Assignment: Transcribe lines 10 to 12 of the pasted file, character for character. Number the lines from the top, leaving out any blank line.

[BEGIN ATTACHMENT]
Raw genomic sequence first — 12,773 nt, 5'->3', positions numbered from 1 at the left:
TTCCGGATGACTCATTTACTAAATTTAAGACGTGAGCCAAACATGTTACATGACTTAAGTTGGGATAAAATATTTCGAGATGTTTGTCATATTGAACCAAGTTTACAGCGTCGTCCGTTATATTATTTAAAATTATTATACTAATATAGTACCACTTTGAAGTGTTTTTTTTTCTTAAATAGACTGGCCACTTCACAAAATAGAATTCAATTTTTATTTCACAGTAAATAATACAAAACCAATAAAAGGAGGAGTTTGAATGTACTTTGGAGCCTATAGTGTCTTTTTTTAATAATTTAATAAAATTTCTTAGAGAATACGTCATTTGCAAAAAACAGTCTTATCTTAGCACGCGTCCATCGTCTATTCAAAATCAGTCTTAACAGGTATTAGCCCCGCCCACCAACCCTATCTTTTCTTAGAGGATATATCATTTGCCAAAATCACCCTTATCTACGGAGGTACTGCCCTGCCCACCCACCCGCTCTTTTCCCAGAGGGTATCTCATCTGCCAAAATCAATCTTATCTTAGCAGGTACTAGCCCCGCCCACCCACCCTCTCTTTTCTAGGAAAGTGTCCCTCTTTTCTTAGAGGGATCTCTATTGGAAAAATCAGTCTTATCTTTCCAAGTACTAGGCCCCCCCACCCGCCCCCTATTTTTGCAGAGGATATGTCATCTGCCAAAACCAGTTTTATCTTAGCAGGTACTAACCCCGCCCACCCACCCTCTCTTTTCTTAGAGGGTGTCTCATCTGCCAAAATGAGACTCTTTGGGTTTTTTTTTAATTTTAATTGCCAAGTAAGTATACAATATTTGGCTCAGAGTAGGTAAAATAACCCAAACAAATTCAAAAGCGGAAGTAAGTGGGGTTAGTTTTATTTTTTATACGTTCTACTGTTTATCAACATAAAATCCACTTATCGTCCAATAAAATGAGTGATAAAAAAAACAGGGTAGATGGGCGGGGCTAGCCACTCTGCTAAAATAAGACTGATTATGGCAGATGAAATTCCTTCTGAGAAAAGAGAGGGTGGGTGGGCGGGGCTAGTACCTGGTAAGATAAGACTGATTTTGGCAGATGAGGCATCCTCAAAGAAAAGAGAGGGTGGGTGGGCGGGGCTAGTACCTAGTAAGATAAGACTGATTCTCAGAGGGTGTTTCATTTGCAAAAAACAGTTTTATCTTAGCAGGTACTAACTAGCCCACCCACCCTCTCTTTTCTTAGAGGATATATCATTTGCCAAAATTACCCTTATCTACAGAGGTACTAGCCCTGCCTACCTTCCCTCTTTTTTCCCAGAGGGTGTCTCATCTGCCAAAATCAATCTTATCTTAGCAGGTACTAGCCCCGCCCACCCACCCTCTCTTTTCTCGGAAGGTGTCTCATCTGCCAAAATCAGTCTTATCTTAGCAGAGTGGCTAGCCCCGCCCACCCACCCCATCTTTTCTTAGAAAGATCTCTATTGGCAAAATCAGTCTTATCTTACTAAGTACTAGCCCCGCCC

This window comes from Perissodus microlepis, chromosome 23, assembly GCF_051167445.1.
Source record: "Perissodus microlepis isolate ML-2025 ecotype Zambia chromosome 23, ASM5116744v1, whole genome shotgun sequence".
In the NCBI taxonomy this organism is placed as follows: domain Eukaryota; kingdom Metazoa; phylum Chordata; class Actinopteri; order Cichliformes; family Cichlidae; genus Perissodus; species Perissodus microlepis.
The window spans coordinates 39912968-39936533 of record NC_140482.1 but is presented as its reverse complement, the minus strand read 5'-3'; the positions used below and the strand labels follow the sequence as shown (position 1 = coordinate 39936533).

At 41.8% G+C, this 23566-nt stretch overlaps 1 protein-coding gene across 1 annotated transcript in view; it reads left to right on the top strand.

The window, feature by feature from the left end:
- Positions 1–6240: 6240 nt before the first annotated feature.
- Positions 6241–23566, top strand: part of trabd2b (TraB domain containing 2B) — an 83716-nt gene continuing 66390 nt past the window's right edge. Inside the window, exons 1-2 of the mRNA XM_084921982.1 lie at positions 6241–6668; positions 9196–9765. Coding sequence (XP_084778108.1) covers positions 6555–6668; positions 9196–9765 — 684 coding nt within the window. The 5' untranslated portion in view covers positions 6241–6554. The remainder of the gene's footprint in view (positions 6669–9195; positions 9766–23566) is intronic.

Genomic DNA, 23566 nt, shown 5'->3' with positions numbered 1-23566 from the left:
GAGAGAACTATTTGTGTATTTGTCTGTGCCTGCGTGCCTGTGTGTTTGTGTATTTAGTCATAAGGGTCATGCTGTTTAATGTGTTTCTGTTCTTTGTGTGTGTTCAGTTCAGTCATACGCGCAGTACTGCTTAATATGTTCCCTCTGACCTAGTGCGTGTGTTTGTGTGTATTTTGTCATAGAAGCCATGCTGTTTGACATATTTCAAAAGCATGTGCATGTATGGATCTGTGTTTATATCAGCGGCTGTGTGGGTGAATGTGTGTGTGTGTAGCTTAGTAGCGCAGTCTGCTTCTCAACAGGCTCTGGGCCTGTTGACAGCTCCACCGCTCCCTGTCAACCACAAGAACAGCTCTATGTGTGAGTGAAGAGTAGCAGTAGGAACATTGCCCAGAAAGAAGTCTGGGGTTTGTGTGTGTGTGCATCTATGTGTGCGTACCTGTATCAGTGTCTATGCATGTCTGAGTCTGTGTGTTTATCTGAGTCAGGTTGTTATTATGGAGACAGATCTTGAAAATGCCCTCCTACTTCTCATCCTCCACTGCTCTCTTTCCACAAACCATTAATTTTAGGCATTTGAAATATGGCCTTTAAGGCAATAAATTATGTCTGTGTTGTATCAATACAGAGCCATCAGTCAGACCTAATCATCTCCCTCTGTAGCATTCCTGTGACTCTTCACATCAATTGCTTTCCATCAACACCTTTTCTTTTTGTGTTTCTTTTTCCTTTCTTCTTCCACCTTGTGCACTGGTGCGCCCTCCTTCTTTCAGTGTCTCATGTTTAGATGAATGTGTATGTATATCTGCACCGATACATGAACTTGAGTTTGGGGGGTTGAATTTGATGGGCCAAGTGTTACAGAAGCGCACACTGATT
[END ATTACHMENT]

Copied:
- Positions 6241–23566, top strand: part of trabd2b (TraB domain containing 2B) — an 83716-nt gene continuing 66390 nt past the window's right edge. Inside the window, exons 1-2 of the mRNA XM_084921982.1 lie at positions 6241–6668; positions 9196–9765. Coding sequence (XP_084778108.1) covers positions 6555–6668; positions 9196–9765 — 684 coding nt within the window. The 5' untranslated portion in view covers positions 6241–6554. The remainder of the gene's footprint in view (positions 6669–9195; positions 9766–23566) is intronic.

Genomic DNA, 23566 nt, shown 5'->3' with positions numbered 1-23566 from the left:
GAGAGAACTATTTGTGTATTTGTCTGTGCCTGCGTGCCTGTGTGTTTGTGTATTTAGTCATAAGGGTCATGCTGTTTAATGTGTTTCTGTTCTTTGTGTGTGTTCAGTTCAGTCATACGCGCAGTACTGCTTAATATGTTCCCTCTGACCTAGTGCGTGTGTTTGTGTGTATTTTGTCATAGAAGCCATGCTGTTTGACATATTTCAAAAGCATGTGCATGTATGGATCTGTGTTTATATCAGCGGCTGTGTGGGTGAATGTGTGTGTGTGTAGCTTAGTAGCGCAGTCTGCTTCTCAACAGGCTCTGGGCCTGTTGACAGCTCCACCGCTCCCTGTCAACCACAAGAACAGCTCTATGTGTGAGTGAAGAGTAGCAGTAGGAACATTGCCCAGAAAGAAGTCTGGGGTTTGTGTGTGTGTGCATCTATGTGTGCGTACCTGTATCAGTGTCTATGCATGTCTGAGTCTGTGTGTTTATCTGAGTCAGGTTGTTATTATGGAGACAGATCTTGAAAATGCCCTCCTACTTCTCATCCTCCACTGCTCTCTTTCCACAAACCATTAATTTTAGGCATTTGAAATATGGCCTTTAAGGCAATAAATTATGTCTGTGTTGTATCAATACAGAGCCATCAGTCAGACCTAATCATCTCCCTCTGTAGCATTCCTGTGACTCTTCACATCAATTGCTTTCCATCAACACCTTTTCTTTTTGTGTTTCTTTTTCCTTTCTTCTTCCACCTTGTGCACTGGTGCGCCCTCCTTCTTTCAGTGTCTCATGTTTAGATGAATGTGTATGTATATCTGCACCGATACATGAACTTGAGTTTGGGGGGTTGAATTTGATGGGCCAAGTGTTACAGAAGCGCACACTGATT